Counting the devil's waves

 

When I went to French Guiana a week or two ago to watch the launch of Meteosat7, I brought with me a copy of Pa- pillon, by Henri Charriere. The book tells the tale of Charriere's escape from Devil's Island, the former French penal colony, which lies just a few miles off the South American coast near the Ariane launching site at Kourou. And as it happened, during my stay I found myself one day upon that now deserted Devil's Island. The Ile du Diable is a beautiful but a most inhospitable spot, and I can vouch for Papillon's evocative description: "The sun blazed down at noon; a tropical sun that made your brains feel they were boiling in your skull; a sun that shrivelled every plant that had not grown big enough to stand it; a sun that made the air dance and tremble; and a sun that dried out the shallow pools of sea water in a few hours, leaving nothing but a white film of salt."

But other assertions in the book are less reliable. Planning his escape and looking at the sea, Papillon notices something odd about the waves: "The great roller, twice as high as the other waves, only came once in every seven waves. From noon until sunset I watched to see if this always happened, to see if there was no sudden change and therefore an alteration in the rhythm and the shape of this huge seventh wave. But not once did the great roller come before its turn or after." This was once a common belief - that there was a pattern to ocean waves whereby individuals were of increasing height until a maximum was reached, and then the series all began again. One tradition had it that each tenth wave was the biggest; Charriere had obviously heard the story with a seven. But the development of waves is complex. Each is the result of the interaction of perhaps several separate trains of waves, often approaching a spot from different directions, sometimes reinforcing each other to create a wave of quite exceptional height and at other times cancelling each other out, leaving the surface of the water momentarily undisturbed. The process is unlikely, even for a short period, to produce a regular pattern of larger waves that could be distinctly identified as one in 10 or one in seven.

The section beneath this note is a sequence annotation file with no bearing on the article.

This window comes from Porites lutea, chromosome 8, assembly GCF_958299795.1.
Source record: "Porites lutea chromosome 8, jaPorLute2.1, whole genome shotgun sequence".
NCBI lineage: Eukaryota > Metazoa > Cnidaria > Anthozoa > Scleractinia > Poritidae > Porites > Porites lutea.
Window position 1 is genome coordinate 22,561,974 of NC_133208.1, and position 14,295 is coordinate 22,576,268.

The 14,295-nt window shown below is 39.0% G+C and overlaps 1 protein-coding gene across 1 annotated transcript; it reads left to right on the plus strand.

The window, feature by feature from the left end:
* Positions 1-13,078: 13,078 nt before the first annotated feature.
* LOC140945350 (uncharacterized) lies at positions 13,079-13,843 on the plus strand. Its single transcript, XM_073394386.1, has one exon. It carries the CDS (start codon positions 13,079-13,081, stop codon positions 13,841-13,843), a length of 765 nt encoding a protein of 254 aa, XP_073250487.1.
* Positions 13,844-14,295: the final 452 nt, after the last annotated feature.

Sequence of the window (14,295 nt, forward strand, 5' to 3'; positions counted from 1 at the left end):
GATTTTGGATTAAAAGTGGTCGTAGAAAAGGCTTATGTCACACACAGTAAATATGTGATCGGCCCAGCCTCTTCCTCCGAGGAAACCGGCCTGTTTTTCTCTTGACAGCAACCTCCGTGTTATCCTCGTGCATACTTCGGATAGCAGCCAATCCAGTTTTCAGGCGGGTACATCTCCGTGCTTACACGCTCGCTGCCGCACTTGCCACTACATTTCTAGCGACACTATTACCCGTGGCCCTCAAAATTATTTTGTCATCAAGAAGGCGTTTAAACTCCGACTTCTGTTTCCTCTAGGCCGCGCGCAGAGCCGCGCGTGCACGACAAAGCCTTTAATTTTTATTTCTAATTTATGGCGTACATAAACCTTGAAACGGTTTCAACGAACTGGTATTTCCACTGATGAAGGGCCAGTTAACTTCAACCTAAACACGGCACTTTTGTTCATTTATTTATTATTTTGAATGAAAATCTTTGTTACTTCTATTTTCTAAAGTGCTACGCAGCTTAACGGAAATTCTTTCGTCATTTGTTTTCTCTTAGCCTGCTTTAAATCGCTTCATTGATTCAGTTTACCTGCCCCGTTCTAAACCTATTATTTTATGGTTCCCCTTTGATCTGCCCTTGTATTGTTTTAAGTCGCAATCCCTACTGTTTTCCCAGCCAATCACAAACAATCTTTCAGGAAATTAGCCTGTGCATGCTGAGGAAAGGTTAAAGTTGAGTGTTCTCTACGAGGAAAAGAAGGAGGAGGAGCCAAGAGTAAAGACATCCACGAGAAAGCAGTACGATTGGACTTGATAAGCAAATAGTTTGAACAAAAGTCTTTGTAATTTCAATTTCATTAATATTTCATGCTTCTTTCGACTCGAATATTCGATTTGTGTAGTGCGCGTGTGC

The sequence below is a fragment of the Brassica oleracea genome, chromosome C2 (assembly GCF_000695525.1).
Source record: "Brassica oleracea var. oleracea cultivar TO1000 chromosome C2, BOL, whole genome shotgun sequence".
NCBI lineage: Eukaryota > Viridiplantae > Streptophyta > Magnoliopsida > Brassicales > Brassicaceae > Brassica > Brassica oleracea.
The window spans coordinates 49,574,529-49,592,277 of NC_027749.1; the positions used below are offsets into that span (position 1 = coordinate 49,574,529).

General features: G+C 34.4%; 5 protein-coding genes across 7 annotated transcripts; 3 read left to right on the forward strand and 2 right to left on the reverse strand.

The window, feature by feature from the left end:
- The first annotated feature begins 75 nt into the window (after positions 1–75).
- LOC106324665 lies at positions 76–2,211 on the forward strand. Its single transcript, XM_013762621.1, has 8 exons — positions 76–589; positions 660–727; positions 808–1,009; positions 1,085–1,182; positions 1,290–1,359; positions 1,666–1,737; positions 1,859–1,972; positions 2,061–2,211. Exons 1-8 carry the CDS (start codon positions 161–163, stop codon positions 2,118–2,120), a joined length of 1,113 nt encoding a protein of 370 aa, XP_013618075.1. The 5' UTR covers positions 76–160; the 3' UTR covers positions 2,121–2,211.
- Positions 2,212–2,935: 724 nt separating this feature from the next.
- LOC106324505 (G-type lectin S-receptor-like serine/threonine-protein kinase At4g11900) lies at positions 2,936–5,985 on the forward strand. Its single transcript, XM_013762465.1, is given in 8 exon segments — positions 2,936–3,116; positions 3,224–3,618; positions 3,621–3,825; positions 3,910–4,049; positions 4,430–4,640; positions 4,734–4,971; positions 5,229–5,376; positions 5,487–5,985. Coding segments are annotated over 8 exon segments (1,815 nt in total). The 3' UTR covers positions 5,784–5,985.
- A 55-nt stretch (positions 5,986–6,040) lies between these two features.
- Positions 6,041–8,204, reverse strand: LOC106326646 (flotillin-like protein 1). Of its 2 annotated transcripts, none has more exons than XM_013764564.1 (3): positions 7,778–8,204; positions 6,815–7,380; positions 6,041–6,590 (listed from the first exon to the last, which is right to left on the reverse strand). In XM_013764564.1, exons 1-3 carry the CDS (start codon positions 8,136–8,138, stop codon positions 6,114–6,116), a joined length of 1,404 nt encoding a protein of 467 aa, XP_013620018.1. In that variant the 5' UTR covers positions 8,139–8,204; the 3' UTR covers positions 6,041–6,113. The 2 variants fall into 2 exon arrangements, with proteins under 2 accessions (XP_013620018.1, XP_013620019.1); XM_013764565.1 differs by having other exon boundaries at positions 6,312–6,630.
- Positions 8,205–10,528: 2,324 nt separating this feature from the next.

Statistical calculations, however, suggest that in a chaotic sea one wave in every 20 may be about twice the average height; one in every thousand three times the average height; and that one in every 300,000 waves may be a monster four times as big as usual.